“Brand names are words too, so the first time we hear the name of a brand, we have no preconceptions about it. Branding gives businesses the opportunity to put the meaning behind their name with completely positive connotations, so if someone automatically associates your name with positive emotions, you’ve got a client for life!”
In other words, good branding has the power to make your company or product name a positive association for a very broad audience.
So, now when we know why choosing a brand name is so important, and why it would be better to leave behind that old idea about creating an acronym derived from the personal names of your family members, we can move on.
8 criteria for brand name success
Here are some of the top criteria to consider when choosing a strong brand name. Do not worry if your choice doesn’t meet all the requirements on the list; if you can apply only a few of them, you will be on the path to success.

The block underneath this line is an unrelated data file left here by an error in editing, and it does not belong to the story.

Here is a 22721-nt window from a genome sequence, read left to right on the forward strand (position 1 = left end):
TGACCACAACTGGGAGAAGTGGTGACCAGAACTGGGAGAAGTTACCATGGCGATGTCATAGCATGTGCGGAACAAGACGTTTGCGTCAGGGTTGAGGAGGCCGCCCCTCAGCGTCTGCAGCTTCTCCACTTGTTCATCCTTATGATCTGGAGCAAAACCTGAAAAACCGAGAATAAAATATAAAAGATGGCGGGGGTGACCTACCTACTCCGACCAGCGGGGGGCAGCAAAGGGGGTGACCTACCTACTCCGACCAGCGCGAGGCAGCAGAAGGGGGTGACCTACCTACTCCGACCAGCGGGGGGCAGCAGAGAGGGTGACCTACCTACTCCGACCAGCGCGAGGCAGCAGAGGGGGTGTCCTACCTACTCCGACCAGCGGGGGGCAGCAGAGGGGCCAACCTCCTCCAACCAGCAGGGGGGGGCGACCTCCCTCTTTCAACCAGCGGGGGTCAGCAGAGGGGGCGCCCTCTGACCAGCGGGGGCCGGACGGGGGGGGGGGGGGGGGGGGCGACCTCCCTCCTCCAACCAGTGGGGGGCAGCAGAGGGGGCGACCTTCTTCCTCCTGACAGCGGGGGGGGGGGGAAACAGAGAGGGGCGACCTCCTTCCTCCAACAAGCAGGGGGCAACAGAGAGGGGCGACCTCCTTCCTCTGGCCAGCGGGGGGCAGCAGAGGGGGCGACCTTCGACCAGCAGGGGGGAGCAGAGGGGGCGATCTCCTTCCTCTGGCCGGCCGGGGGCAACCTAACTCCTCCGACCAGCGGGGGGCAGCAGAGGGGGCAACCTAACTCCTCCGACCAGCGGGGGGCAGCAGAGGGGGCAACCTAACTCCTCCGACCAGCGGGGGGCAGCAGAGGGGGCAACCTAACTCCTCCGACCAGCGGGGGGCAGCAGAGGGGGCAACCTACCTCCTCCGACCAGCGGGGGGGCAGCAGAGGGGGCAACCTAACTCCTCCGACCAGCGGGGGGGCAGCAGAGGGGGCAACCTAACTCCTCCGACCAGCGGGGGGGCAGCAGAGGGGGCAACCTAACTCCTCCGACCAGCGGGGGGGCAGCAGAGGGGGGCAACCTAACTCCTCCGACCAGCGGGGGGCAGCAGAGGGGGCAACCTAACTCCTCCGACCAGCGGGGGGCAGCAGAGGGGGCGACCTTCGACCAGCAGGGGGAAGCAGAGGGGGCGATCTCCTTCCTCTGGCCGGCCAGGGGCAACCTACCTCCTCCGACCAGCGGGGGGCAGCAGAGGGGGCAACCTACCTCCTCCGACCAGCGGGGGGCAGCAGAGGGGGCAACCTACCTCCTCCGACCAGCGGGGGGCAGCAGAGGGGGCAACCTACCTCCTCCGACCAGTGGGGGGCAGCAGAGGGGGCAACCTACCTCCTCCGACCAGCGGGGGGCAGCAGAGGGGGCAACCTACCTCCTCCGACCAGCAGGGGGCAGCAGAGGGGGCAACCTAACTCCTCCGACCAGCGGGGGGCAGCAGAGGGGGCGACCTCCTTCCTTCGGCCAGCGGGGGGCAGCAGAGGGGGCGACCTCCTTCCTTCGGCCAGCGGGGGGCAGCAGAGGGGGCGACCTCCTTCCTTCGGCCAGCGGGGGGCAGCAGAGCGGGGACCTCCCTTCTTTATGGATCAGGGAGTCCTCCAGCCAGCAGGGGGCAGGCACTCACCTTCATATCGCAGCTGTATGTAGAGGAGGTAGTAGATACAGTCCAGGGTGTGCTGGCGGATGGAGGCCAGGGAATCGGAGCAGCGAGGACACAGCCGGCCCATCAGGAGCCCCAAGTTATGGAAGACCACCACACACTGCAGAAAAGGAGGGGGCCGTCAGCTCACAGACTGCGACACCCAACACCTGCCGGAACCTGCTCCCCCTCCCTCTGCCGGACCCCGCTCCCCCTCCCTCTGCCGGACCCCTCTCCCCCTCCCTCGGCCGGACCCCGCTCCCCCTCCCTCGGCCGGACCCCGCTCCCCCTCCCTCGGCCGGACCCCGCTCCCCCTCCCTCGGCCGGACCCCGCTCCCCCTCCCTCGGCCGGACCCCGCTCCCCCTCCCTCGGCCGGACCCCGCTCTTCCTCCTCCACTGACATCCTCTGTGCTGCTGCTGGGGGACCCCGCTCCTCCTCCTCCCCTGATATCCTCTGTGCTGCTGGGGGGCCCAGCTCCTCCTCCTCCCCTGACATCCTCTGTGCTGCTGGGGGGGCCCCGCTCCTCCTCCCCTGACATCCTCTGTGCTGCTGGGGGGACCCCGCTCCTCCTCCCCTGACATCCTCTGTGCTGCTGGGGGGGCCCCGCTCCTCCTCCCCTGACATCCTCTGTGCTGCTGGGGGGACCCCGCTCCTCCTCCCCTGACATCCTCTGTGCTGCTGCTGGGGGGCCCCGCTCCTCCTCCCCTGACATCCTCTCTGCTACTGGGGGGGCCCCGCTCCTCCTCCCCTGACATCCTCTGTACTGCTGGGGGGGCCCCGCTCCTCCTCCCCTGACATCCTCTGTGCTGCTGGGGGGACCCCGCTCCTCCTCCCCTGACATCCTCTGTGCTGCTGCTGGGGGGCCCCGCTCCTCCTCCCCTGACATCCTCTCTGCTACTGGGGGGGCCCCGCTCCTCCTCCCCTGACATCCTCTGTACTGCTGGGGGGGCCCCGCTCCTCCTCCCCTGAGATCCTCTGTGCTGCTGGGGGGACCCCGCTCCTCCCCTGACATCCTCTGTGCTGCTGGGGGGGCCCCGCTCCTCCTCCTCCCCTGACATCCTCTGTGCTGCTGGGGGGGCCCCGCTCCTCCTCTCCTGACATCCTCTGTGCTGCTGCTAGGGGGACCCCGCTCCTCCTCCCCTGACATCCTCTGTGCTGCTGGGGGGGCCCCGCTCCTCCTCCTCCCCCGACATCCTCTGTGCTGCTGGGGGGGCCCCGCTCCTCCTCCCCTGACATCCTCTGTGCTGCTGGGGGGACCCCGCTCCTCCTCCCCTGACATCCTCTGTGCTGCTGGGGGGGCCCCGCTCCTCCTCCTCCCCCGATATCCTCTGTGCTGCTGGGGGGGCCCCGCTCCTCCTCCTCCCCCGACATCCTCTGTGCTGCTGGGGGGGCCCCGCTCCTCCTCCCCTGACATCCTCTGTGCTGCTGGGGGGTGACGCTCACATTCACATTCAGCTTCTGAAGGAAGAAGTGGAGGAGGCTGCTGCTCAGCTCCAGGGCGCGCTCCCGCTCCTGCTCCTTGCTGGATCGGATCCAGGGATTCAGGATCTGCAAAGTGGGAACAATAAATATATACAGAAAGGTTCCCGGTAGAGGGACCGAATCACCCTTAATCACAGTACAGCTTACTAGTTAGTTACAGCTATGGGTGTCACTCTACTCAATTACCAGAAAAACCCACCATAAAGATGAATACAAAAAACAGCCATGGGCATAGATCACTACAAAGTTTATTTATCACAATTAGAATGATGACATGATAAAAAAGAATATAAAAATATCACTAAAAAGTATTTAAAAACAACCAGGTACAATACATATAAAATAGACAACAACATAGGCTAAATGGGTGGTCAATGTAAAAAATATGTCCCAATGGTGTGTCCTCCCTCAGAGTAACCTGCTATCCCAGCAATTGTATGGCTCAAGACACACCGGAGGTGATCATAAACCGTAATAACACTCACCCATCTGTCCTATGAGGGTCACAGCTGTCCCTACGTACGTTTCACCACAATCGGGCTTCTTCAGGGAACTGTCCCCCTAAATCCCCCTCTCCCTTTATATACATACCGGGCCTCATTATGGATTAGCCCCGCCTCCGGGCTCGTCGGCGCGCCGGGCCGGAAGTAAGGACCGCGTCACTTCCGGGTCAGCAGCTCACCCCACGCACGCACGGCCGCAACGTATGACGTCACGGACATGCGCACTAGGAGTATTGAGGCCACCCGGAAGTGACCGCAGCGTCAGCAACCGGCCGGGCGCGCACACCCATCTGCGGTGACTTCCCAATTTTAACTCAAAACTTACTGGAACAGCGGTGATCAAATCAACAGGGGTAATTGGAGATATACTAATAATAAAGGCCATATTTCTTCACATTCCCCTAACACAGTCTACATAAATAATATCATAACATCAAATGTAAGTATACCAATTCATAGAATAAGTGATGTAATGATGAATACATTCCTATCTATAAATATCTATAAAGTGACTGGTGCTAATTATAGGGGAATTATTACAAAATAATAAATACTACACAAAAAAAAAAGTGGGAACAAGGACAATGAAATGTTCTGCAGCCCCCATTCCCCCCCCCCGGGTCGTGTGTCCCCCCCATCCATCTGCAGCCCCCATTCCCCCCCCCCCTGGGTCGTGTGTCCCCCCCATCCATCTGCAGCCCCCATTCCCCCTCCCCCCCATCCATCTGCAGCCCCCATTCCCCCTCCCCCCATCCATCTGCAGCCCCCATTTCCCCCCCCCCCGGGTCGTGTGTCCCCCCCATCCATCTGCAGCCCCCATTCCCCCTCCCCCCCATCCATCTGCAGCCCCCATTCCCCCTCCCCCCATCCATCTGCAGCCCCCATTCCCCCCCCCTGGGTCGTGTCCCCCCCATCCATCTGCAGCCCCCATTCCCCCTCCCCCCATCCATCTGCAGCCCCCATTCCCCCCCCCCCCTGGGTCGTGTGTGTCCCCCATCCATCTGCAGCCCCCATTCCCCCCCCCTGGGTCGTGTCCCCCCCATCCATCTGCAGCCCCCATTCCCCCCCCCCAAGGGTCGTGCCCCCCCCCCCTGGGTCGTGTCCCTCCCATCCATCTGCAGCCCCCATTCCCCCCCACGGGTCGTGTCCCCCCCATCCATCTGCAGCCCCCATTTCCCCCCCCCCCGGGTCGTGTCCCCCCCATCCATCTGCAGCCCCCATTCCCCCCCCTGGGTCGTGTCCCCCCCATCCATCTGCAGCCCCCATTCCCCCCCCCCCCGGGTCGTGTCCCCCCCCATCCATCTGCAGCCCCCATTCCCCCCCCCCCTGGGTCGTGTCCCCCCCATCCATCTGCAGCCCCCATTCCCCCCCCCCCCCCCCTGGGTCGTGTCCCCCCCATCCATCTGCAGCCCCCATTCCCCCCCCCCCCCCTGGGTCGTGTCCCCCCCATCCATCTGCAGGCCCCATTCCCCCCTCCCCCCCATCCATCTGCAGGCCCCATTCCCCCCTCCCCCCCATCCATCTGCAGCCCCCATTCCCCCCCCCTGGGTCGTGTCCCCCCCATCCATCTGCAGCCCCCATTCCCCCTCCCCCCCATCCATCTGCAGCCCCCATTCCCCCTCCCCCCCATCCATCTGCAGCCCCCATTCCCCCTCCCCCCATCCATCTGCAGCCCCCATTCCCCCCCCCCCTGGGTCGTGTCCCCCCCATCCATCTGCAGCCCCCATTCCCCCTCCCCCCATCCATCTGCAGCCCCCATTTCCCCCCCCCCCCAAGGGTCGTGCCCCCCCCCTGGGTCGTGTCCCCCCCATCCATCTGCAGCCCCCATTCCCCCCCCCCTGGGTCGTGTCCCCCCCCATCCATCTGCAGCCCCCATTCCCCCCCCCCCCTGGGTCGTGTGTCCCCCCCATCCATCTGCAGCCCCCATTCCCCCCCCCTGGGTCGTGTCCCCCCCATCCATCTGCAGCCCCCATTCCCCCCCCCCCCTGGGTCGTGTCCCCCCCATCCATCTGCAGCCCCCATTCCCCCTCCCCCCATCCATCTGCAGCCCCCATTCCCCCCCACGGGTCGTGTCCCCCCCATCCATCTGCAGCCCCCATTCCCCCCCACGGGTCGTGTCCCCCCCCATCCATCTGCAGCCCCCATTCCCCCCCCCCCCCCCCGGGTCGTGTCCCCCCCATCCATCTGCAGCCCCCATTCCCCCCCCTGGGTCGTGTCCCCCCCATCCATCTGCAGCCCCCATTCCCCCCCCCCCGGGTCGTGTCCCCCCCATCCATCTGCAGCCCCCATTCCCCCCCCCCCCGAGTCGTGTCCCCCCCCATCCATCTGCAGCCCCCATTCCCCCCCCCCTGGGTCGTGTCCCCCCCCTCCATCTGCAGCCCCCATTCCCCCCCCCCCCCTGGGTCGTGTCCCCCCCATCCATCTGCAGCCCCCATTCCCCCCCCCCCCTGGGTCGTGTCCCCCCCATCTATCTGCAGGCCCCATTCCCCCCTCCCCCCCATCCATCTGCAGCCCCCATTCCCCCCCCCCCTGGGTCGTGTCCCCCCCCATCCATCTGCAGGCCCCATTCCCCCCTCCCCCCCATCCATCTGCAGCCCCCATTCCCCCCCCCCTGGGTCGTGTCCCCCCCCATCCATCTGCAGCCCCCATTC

1. Short name that is easily pronounced
Needless to say, among the names with multiple words, those that are the simplest always win, as well as those that are short and sound good. Why? Because they are easier to remember, there is less possibility for errors while googling it, and they fit the visuals much better, making them easier to re-produce across multiple platforms… Did we mention that they sound better?
2. It’s simple
Isn’t that the same as having a short brand name? No, it’s not: the simplicity of the name depends on its alphabetic structure, where simple names use only a few letters, which are repeated within the word.